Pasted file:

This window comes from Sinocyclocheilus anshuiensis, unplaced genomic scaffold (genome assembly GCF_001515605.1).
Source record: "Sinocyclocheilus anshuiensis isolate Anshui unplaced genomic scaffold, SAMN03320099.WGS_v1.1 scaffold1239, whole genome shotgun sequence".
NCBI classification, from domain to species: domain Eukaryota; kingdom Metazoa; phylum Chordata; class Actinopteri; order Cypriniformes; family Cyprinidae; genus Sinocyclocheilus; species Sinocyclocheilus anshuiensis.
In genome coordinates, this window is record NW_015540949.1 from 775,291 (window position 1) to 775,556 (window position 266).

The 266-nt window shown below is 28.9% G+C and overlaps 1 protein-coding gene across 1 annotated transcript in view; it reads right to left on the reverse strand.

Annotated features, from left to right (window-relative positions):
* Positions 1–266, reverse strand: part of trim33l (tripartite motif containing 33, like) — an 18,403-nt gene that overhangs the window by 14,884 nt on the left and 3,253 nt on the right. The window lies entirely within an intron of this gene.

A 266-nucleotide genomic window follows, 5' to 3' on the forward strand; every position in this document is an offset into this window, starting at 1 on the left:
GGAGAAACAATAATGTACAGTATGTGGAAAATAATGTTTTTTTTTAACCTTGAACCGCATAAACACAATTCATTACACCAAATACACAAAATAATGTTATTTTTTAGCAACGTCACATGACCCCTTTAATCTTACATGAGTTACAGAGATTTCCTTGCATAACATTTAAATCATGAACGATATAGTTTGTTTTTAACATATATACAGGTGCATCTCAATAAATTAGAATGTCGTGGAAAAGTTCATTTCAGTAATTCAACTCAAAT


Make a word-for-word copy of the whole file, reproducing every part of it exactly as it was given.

This window comes from Sinocyclocheilus anshuiensis, unplaced genomic scaffold (genome assembly GCF_001515605.1).
Source record: "Sinocyclocheilus anshuiensis isolate Anshui unplaced genomic scaffold, SAMN03320099.WGS_v1.1 scaffold1239, whole genome shotgun sequence".
NCBI classification, from domain to species: domain Eukaryota; kingdom Metazoa; phylum Chordata; class Actinopteri; order Cypriniformes; family Cyprinidae; genus Sinocyclocheilus; species Sinocyclocheilus anshuiensis.
In genome coordinates, this window is record NW_015540949.1 from 775,291 (window position 1) to 775,556 (window position 266).

The 266-nt window shown below is 28.9% G+C and overlaps 1 protein-coding gene across 1 annotated transcript in view; it reads right to left on the reverse strand.

Annotated features, from left to right (window-relative positions):
* Positions 1–266, reverse strand: part of trim33l (tripartite motif containing 33, like) — an 18,403-nt gene that overhangs the window by 14,884 nt on the left and 3,253 nt on the right. The window lies entirely within an intron of this gene.

A 266-nucleotide genomic window follows, 5' to 3' on the forward strand; every position in this document is an offset into this window, starting at 1 on the left:
GGAGAAACAATAATGTACAGTATGTGGAAAATAATGTTTTTTTTTAACCTTGAACCGCATAAACACAATTCATTACACCAAATACACAAAATAATGTTATTTTTTAGCAACGTCACATGACCCCTTTAATCTTACATGAGTTACAGAGATTTCCTTGCATAACATTTAAATCATGAACGATATAGTTTGTTTTTAACATATATACAGGTGCATCTCAATAAATTAGAATGTCGTGGAAAAGTTCATTTCAGTAATTCAACTCAAAT